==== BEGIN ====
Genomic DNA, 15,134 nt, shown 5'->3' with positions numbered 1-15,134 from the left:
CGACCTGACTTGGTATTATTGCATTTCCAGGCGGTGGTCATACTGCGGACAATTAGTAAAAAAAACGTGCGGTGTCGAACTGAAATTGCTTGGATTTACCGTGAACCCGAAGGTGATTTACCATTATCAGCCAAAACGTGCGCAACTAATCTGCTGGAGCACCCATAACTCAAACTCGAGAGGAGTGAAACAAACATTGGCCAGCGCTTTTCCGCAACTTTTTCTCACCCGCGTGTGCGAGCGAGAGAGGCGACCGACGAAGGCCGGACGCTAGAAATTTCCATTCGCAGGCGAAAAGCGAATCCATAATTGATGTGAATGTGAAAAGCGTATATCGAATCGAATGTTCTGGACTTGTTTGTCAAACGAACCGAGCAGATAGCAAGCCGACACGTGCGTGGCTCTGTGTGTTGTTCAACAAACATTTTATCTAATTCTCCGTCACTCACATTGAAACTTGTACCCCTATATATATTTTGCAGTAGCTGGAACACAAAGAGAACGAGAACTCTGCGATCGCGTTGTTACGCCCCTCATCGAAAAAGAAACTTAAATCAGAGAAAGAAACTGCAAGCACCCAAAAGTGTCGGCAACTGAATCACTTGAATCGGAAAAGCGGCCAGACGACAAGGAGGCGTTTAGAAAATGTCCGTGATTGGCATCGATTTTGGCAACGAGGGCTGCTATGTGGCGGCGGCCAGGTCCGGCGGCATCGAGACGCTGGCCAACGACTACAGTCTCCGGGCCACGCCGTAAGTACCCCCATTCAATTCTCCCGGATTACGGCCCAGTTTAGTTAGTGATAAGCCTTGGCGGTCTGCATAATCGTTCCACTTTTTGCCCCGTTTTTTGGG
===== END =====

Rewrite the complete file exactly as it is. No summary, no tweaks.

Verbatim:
Genomic DNA, 15,134 nt, shown 5'->3' with positions numbered 1-15,134 from the left:
CGACCTGACTTGGTATTATTGCATTTCCAGGCGGTGGTCATACTGCGGACAATTAGTAAAAAAAACGTGCGGTGTCGAACTGAAATTGCTTGGATTTACCGTGAACCCGAAGGTGATTTACCATTATCAGCCAAAACGTGCGCAACTAATCTGCTGGAGCACCCATAACTCAAACTCGAGAGGAGTGAAACAAACATTGGCCAGCGCTTTTCCGCAACTTTTTCTCACCCGCGTGTGCGAGCGAGAGAGGCGACCGACGAAGGCCGGACGCTAGAAATTTCCATTCGCAGGCGAAAAGCGAATCCATAATTGATGTGAATGTGAAAAGCGTATATCGAATCGAATGTTCTGGACTTGTTTGTCAAACGAACCGAGCAGATAGCAAGCCGACACGTGCGTGGCTCTGTGTGTTGTTCAACAAACATTTTATCTAATTCTCCGTCACTCACATTGAAACTTGTACCCCTATATATATTTTGCAGTAGCTGGAACACAAAGAGAACGAGAACTCTGCGATCGCGTTGTTACGCCCCTCATCGAAAAAGAAACTTAAATCAGAGAAAGAAACTGCAAGCACCCAAAAGTGTCGGCAACTGAATCACTTGAATCGGAAAAGCGGCCAGACGACAAGGAGGCGTTTAGAAAATGTCCGTGATTGGCATCGATTTTGGCAACGAGGGCTGCTATGTGGCGGCGGCCAGGTCCGGCGGCATCGAGACGCTGGCCAACGACTACAGTCTCCGGGCCACGCCGTAAGTACCCCCATTCAATTCTCCCGGATTACGGCCCAGTTTAGTTAGTGATAAGCCTTGGCGGTCTGCATAATCGTTCCACTTTTTGCCCCGTTTTTTGGG